Virtual identities have come along with the rise of technology and online communication, having led to the information society we live in. To identify online or by use of data in one way or another are practices of daily life, but the data used to do so shall not be exposed to unauthorized access. In particular, big data applications have created a new dimension of risks to virtual identities.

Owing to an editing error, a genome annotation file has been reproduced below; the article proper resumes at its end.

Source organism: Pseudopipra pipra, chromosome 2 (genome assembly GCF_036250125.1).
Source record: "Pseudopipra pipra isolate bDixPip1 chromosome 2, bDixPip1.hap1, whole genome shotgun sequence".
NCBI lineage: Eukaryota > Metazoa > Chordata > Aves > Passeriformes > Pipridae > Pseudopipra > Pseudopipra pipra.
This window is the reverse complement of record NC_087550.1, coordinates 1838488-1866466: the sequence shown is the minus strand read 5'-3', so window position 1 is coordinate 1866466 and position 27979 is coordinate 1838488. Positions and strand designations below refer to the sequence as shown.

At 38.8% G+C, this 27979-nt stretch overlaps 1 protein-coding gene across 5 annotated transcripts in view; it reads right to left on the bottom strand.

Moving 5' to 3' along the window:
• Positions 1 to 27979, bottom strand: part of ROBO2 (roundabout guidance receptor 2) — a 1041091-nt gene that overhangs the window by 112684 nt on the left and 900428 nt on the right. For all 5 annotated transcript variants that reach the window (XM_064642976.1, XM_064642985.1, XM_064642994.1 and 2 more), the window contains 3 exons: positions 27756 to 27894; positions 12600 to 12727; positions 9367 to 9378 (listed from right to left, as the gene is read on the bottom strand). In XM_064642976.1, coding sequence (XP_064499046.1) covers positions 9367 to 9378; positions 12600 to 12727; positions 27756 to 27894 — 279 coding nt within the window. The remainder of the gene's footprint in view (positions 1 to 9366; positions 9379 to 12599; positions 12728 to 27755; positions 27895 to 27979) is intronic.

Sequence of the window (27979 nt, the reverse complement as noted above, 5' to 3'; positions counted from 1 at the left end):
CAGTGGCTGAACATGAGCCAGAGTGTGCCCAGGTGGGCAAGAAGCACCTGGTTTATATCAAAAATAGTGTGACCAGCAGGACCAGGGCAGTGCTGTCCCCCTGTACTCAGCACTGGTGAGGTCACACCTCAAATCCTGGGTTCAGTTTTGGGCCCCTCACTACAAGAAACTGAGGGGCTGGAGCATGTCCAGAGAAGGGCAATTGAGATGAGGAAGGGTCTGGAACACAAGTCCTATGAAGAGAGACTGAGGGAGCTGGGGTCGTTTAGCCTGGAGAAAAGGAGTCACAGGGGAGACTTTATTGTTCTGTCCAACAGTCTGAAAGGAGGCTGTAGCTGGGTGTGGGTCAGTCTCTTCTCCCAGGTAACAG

A way to protect a virtual identity is to make use of pseudonyms, which is possible from a technical point of view. Legally, provisions on threat prevention could be a way to address these risks. Nevertheless, the existing EU Data Protection Directive (95/46/EG) has not regulated pseudonymisation explicitly. By way of contrast, the General Data Protection Regulation (GDPR), applicable from May 2018, does address pseudonymisation to a certain extent. According to recital 28, pseudonymisation of personal data is a mean to “reduce the risks to the data subjects concerned” and to “help controllers and processors to meet their data-protection obligations”. Hence, the regulation seeks to create incentives for the controllers to apply pseudonymisation (see recital 29). Such incentives can be found in different parts of the GDPR, e.g. when citing “pseudonymisation” as an example for an appropriate measure to implement technical and organisational measures in order to meet the requirements of the GDPR and to protect the rights of data subjects (art. 25 “Data protection by design and by default”). Furthermore, according to art. 32 (“Security of processing”), it is cited as an appropriate measure to ensure a level of security appropriate to the risk.